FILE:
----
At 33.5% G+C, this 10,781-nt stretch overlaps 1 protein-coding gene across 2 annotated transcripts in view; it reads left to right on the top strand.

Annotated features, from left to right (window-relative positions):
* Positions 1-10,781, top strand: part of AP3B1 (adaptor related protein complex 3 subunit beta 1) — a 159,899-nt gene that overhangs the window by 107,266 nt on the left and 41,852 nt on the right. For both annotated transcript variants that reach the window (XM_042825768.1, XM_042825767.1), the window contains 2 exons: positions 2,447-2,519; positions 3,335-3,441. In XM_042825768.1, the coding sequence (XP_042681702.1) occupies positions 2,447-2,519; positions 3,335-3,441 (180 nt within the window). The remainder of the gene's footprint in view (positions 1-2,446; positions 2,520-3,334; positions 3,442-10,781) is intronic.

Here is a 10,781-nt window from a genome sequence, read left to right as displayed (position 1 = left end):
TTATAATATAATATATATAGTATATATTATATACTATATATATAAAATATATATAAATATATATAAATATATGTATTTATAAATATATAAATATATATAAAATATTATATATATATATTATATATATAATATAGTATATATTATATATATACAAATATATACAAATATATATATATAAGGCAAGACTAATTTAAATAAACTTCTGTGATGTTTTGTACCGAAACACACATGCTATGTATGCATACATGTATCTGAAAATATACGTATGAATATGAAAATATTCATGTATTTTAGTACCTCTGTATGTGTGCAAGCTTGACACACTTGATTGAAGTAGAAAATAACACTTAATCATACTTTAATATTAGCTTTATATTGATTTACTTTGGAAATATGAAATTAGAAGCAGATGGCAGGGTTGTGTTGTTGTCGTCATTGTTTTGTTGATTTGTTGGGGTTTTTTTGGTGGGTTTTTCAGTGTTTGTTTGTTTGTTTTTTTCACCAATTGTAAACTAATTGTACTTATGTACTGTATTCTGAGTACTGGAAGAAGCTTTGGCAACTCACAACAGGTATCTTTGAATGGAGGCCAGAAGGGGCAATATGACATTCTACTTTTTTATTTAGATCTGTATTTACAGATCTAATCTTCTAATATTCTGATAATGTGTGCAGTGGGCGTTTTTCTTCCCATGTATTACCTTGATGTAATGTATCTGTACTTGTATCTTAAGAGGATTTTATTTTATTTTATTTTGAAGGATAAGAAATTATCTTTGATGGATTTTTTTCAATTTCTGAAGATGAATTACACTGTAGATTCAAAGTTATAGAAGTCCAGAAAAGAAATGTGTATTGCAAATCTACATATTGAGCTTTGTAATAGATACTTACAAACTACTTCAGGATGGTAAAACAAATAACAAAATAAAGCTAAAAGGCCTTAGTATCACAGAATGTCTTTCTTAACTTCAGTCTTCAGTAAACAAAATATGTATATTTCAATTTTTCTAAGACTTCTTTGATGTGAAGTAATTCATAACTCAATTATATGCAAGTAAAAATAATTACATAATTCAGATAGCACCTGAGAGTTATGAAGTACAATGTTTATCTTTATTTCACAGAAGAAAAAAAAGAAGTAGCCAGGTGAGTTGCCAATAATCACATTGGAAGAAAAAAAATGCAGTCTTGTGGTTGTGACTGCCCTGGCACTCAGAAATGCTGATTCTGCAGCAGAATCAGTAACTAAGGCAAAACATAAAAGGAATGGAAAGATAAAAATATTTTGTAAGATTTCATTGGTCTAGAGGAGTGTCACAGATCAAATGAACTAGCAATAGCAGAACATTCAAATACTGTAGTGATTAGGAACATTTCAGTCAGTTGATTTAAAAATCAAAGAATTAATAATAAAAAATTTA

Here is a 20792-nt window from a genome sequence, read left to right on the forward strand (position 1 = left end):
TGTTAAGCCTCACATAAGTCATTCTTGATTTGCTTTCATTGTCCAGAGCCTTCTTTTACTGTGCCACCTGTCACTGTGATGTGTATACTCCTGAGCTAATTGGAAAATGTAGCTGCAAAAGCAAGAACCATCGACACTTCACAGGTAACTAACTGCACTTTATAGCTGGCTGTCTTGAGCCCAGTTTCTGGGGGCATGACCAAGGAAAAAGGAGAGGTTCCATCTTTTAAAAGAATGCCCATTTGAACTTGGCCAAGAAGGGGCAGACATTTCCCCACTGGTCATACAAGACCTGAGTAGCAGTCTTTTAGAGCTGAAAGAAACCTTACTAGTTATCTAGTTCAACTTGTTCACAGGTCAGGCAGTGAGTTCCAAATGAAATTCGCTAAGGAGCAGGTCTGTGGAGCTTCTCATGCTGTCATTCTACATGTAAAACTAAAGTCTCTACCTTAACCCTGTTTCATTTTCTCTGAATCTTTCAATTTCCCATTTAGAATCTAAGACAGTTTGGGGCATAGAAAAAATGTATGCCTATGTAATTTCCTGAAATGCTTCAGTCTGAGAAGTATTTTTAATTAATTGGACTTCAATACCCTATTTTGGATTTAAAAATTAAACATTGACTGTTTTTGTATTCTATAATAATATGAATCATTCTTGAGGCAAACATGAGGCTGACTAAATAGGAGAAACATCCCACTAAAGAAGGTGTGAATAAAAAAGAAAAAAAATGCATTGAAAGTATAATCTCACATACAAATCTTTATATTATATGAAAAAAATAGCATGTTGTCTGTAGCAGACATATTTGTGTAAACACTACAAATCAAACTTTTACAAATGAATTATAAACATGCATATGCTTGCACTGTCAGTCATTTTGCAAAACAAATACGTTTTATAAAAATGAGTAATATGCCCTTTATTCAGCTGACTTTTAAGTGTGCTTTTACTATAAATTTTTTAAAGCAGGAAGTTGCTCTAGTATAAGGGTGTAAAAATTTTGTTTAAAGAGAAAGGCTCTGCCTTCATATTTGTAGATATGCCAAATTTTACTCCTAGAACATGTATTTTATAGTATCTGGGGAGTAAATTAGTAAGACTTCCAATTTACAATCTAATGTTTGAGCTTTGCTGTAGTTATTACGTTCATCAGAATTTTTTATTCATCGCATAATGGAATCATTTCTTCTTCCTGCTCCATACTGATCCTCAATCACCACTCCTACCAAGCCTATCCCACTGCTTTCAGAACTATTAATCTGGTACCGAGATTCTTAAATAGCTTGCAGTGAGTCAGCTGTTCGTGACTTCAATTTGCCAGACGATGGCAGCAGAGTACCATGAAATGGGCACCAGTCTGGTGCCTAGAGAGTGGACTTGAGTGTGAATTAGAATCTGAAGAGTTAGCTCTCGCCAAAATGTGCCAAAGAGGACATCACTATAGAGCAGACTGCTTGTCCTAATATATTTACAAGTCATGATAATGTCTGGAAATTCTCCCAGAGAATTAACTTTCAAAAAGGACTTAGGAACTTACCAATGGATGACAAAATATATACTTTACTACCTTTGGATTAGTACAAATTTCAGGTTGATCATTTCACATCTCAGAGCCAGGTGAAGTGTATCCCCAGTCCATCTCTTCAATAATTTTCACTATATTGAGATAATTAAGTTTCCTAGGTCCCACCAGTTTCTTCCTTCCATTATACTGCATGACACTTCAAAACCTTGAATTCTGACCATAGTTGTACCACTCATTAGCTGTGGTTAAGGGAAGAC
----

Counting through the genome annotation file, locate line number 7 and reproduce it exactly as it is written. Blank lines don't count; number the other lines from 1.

TGTTAAGCCTCACATAAGTCATTCTTGATTTGCTTTCATTGTCCAGAGCCTTCTTTTACTGTGCCACCTGTCACTGTGATGTGTATACTCCTGAGCTAATTGGAAAATGTAGCTGCAAAAGCAAGAACCATCGACACTTCACAGGTAACTAACTGCACTTTATAGCTGGCTGTCTTGAGCCCAGTTTCTGGGGGCATGACCAAGGAAAAAGGAGAGGTTCCATCTTTTAAAAGAATGCCCATTTGAACTTGGCCAAGAAGGGGCAGACATTTCCCCACTGGTCATACAAGACCTGAGTAGCAGTCTTTTAGAGCTGAAAGAAACCTTACTAGTTATCTAGTTCAACTTGTTCACAGGTCAGGCAGTGAGTTCCAAATGAAATTCGCTAAGGAGCAGGTCTGTGGAGCTTCTCATGCTGTCATTCTACATGTAAAACTAAAGTCTCTACCTTAACCCTGTTTCATTTTCTCTGAATCTTTCAATTTCCCATTTAGAATCTAAGACAGTTTGGGGCATAGAAAAAATGTATGCCTATGTAATTTCCTGAAATGCTTCAGTCTGAGAAGTATTTTTAATTAATTGGACTTCAATACCCTATTTTGGATTTAAAAATTAAACATTGACTGTTTTTGTATTCTATAATAATATGAATCATTCTTGAGGCAAACATGAGGCTGACTAAATAGGAGAAACATCCCACTAAAGAAGGTGTGAATAAAAAAGAAAAAAAATGCATTGAAAGTATAATCTCACATACAAATCTTTATATTATATGAAAAAAATAGCATGTTGTCTGTAGCAGACATATTTGTGTAAACACTACAAATCAAACTTTTACAAATGAATTATAAACATGCATATGCTTGCACTGTCAGTCATTTTGCAAAACAAATACGTTTTATAAAAATGAGTAATATGCCCTTTATTCAGCTGACTTTTAAGTGTGCTTTTACTATAAATTTTTTAAAGCAGGAAGTTGCTCTAGTATAAGGGTGTAAAAATTTTGTTTAAAGAGAAAGGCTCTGCCTTCATATTTGTAGATATGCCAAATTTTACTCCTAGAACATGTATTTTATAGTATCTGGGGAGTAAATTAGTAAGACTTCCAATTTACAATCTAATGTTTGAGCTTTGCTGTAGTTATTACGTTCATCAGAATTTTTTATTCATCGCATAATGGAATCATTTCTTCTTCCTGCTCCATACTGATCCTCAATCACCACTCCTACCAAGCCTATCCCACTGCTTTCAGAACTATTAATCTGGTACCGAGATTCTTAAATAGCTTGCAGTGAGTCAGCTGTTCGTGACTTCAATTTGCCAGACGATGGCAGCAGAGTACCATGAAATGGGCACCAGTCTGGTGCCTAGAGAGTGGACTTGAGTGTGAATTAGAATCTGAAGAGTTAGCTCTCGCCAAAATGTGCCAAAGAGGACATCACTATAGAGCAGACTGCTTGTCCTAATATATTTACAAGTCATGATAATGTCTGGAAATTCTCCCAGAGAATTAACTTTCAAAAAGGACTTAGGAACTTACCAATGGATGACAAAATATATACTTTACTACCTTTGGATTAGTACAAATTTCAGGTTGATCATTTCACATCTCAGAGCCAGGTGAAGTGTATCCCCAGTCCATCTCTTCAATAATTTTCACTATATTGAGATAATTAAGTTTCCTAGGTCCCACCAGTTTCTTCCTTCCATTATACTGCATGACACTTCAAAACCTTGAATTCTGACCATAGTTGTACCACTCATTAGCTGTGGTTAAGGGAAGAC